Where’s the ‘Innovation’?

Two days back, Sony unveiled its Xperia Z1 smartphone, that packs a 2.2Ghz Quad-core processor and a 20.7MP camera, and the same magnificent display, perhaps that’s a little larger too, and that’s the point. Every now and then, a new phone comes out, and it’s pretty hard to choose the best among them, as the competition is tough, but what exactly is it that a day-newer smartphone carries? A slightly better processor? perhaps an extremely high-res camera? or a water proof display? Or…Just a larger screen.

If this is what makes one phone superior over the other, then it’s no competition, considering that one carries better hardware, and thus is bound to perform better. Comparing a dual-core HTC with a Quad-core Samsung, or comparing the Water-proof Xperia with a normal Huawei, or a 41MP Lumia with any camera-ed device is similar to comparing a tank with a Vespa (no offence meant).

When Steve Jobs first introduced the iPhone, in 2007, it didn’t pack a Quad-core either, but it really hit the market, and people fell in love with the idea, cause it was one. The idea behind the iPhone wasn’t to sell Dual-cores or water-proof phones, or integrated cameras,  or even fancy touch screens, but it was the Revolutionary UI that set it apart from others. If you dont get it, simply watch the video,( it’s available on Youtube, so i wont bother sharing a link.)

And soon, support for something similar was ported into Android, which arrived a bit earlier than the iOS, and yet, the latter is considered to be superior, (though personally, i love both.) That Android is what powers up most of todays’ smartphones, and the best of which is itself based on Steve Jobs Revolutionary UI.

True that Samsung introduced the ‘smart pause’ and the ‘eye focus’ is another rumored release, but even these two, though a huge leap, aren’t exactly needed, nor are they going to make life better for us.. They are simply building up on the same thing and adding to it, whatever they see, but this won’t do. They are supposed to be building mobile devices but going on the wrong track by enlarging the screen with every release. Similarly, it’s good for the phones to carry a camera, but the phone is not supposed to be a camera. The eye tracking thing of Samsung’s, is in itself, good, but do we really need it? though it sounds pretty simpler, it might put strain to the eyes, and it might be a bit error-prone, and what’s the point of it being in a phone?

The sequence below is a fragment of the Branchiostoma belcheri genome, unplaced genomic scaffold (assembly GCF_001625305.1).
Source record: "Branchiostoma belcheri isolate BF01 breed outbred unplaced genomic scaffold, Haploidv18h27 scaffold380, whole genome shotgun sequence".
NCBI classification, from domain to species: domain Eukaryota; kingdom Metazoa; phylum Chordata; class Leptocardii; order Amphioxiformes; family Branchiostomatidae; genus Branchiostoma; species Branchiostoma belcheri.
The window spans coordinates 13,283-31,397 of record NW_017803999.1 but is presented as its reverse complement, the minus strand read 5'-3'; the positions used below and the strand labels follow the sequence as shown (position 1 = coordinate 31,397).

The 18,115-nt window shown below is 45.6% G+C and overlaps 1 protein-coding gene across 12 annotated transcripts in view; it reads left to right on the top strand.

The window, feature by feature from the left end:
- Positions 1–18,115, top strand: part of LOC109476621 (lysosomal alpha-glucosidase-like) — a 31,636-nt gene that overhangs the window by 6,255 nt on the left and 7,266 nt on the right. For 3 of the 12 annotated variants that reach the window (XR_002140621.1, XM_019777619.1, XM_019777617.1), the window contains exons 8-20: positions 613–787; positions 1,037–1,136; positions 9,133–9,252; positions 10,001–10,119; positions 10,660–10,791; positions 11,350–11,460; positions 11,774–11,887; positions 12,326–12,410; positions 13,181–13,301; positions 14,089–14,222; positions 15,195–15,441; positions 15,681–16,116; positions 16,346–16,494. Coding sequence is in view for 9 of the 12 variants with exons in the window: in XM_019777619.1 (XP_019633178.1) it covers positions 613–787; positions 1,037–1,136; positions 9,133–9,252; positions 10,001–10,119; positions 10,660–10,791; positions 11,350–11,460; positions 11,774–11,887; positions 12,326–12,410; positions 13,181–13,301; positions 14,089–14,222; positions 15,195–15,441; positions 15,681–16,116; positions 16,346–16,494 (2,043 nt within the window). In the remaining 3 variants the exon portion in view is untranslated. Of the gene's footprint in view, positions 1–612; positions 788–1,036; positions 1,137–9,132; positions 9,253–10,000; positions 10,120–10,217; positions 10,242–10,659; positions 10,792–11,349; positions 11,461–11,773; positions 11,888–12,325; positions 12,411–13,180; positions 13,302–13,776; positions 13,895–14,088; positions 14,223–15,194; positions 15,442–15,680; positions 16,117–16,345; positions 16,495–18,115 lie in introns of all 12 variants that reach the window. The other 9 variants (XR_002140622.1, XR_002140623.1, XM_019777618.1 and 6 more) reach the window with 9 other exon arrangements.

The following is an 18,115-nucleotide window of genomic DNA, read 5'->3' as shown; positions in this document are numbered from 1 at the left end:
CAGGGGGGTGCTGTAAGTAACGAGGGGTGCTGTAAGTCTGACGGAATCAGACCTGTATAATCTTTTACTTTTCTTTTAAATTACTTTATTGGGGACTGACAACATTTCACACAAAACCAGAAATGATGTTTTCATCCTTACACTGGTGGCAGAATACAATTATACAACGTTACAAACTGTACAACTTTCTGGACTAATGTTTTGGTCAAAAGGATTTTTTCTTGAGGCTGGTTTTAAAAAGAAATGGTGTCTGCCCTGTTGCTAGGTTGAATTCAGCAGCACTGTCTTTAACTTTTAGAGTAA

The floating touch / motion control, rumored to be in some model of Xperia, and the latter in SmartTVs, is pretty advanced too, but we dont need all this in our phones.. People prefer simplicity. Microsoft could have introduced it in their windows phones ages ago if they wanted too, seeing as we’ve seen something similar yet better in the XBox, but they dont have to or need to. The Simple UI of the Windows Phone 7+ is an example, of how they are keeping it simple, and how people are loving it.

The MotoX introduced the talk to your phone thing, and that was kinda something new, and so was the shake to open camera, though they are minor improvements, but do fall in the category next to the the Huawei’s Screen Temperature, HTC Zoe, and the Samsung’s counterpart to Zoe.

Nowadays, all improvements that are made to the smartphones are enlarging the screen or making it persistent, better RAMs or CPUs e.t.c., or perhaps in terms of better software, but it’s still the same smartphone. Where’s all the creativity, the innovation? Are they really running out of ideas?

 

Anas Ismail Khan

 

Leave a Reply

Your email address will not be published. Required fields are marked *